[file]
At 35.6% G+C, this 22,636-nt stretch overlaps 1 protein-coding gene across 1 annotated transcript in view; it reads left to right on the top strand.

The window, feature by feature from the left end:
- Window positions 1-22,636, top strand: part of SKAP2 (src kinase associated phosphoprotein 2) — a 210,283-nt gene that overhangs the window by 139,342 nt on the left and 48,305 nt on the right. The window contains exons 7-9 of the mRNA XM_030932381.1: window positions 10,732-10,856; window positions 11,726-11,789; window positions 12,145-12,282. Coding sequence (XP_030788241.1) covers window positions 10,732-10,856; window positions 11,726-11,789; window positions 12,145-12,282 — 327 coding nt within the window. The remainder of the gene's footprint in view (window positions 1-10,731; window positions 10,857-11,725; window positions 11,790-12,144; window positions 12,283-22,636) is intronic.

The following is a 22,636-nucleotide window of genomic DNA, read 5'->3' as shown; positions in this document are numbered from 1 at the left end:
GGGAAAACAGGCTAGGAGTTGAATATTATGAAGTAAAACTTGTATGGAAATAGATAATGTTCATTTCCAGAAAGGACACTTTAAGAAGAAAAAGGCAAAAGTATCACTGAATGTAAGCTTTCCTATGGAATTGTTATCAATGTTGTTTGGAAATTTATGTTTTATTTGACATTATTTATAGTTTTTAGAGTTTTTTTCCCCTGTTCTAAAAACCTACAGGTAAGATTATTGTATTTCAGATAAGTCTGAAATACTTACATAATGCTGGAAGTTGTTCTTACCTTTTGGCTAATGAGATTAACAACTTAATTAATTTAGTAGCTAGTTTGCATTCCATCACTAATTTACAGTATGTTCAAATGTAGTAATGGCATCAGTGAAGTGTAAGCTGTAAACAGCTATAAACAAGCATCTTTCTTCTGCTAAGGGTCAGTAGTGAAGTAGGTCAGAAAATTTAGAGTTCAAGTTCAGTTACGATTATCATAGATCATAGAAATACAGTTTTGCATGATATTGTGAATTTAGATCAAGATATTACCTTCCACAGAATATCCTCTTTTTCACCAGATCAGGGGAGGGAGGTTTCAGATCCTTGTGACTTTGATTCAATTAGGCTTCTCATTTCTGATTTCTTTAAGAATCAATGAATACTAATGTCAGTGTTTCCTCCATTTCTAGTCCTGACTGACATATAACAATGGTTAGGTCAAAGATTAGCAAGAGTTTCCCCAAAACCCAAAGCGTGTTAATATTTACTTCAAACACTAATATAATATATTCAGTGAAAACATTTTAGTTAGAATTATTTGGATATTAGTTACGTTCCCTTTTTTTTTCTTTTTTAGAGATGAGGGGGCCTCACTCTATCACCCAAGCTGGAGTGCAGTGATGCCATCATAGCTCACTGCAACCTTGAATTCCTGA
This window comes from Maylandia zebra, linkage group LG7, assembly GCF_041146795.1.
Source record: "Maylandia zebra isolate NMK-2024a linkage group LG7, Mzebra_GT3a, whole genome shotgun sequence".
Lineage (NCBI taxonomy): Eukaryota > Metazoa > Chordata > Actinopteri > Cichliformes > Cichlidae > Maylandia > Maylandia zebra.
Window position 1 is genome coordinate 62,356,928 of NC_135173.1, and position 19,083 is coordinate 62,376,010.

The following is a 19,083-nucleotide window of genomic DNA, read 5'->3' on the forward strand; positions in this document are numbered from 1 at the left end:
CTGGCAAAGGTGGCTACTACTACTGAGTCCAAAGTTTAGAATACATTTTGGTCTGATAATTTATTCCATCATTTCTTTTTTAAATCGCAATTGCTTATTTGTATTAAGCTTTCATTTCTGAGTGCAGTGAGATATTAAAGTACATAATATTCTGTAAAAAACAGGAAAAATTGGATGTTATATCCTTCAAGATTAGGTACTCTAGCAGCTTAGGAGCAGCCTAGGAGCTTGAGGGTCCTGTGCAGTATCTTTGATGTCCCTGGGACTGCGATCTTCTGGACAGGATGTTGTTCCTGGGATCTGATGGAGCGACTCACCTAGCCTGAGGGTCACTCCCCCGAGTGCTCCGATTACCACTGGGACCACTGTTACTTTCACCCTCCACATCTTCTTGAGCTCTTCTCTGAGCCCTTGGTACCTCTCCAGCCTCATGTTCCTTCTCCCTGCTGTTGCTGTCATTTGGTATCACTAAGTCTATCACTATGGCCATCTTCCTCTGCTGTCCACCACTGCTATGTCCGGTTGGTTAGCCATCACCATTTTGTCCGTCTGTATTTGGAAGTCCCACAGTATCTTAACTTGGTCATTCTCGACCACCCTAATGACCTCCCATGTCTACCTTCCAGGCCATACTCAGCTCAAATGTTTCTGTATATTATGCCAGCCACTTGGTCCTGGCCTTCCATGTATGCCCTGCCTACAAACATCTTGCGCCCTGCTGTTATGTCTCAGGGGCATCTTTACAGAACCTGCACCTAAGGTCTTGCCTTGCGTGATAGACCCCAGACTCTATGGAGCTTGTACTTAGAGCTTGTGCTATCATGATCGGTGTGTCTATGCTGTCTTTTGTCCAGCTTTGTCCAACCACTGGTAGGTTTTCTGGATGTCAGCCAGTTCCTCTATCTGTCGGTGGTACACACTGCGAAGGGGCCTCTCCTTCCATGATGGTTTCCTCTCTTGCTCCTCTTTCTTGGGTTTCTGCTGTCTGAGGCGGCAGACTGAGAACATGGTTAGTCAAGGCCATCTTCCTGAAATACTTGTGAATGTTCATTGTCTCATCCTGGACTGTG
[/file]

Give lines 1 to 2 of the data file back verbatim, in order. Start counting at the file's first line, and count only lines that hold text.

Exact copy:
At 35.6% G+C, this 22,636-nt stretch overlaps 1 protein-coding gene across 1 annotated transcript in view; it reads left to right on the top strand.

The window, feature by feature from the left end: